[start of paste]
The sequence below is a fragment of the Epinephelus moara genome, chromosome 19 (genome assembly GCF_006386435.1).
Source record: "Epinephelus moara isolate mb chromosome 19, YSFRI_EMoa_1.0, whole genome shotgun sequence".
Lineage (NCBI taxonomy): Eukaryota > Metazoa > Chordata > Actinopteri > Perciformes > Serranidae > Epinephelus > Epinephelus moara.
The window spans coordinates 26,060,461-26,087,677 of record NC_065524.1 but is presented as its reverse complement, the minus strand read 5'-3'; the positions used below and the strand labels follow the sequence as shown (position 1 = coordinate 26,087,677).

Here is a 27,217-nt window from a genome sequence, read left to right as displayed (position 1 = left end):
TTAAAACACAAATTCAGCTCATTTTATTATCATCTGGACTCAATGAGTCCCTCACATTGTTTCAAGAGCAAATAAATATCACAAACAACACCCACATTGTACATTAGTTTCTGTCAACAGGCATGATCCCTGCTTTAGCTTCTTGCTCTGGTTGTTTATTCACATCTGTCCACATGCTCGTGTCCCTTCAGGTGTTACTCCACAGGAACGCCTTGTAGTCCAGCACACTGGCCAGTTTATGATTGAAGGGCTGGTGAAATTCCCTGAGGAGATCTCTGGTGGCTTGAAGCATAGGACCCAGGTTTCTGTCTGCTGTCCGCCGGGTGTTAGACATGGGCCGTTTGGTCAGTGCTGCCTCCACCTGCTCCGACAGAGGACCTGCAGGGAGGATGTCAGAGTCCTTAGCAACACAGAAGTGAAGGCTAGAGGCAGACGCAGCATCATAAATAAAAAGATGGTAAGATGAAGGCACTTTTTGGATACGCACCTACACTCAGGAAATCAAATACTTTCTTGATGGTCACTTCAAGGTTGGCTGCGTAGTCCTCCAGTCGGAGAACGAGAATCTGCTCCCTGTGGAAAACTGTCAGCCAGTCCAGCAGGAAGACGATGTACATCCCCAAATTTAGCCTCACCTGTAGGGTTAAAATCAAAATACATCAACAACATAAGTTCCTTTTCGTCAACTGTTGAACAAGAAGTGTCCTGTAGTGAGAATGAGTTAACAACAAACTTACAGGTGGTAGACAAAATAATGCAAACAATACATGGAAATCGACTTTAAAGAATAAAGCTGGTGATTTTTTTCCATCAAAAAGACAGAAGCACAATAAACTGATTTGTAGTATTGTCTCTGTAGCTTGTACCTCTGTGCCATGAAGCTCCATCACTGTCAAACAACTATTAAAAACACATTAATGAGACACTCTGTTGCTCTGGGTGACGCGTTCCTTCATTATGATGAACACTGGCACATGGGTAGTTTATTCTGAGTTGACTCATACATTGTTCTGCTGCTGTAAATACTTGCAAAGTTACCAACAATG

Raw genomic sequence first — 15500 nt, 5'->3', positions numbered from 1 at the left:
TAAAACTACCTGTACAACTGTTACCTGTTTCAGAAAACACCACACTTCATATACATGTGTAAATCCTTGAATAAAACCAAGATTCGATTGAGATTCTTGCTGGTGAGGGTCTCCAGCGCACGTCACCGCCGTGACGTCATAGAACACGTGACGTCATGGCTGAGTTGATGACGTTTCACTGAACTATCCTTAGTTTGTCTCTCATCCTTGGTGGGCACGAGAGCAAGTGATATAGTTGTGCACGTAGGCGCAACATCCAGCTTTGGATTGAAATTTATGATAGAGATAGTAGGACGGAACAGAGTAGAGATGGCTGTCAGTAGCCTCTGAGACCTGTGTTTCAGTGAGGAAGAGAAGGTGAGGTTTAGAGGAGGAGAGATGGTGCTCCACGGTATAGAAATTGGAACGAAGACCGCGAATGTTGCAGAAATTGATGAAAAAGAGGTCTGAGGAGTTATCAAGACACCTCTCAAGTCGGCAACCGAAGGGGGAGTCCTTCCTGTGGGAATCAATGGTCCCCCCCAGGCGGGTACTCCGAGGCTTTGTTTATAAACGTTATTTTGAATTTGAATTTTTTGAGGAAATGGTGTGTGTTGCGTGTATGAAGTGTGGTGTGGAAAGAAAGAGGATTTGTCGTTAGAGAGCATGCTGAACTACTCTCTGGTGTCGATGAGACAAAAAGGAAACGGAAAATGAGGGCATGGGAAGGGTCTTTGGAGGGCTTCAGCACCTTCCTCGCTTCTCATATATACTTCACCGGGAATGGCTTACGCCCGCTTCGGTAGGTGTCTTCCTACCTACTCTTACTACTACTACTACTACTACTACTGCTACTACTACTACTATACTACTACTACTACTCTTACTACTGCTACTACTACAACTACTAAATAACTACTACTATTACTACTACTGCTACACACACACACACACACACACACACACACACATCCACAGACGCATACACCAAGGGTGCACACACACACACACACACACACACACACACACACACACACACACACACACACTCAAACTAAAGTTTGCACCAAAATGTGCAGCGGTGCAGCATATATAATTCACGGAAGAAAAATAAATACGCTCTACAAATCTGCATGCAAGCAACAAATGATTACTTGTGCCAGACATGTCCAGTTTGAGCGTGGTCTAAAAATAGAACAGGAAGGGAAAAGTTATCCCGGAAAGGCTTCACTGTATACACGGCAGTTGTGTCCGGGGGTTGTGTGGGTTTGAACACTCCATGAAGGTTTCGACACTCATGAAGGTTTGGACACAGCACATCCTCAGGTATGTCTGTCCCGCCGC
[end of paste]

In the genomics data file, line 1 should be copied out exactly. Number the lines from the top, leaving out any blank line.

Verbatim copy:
The sequence below is a fragment of the Epinephelus moara genome, chromosome 19 (genome assembly GCF_006386435.1).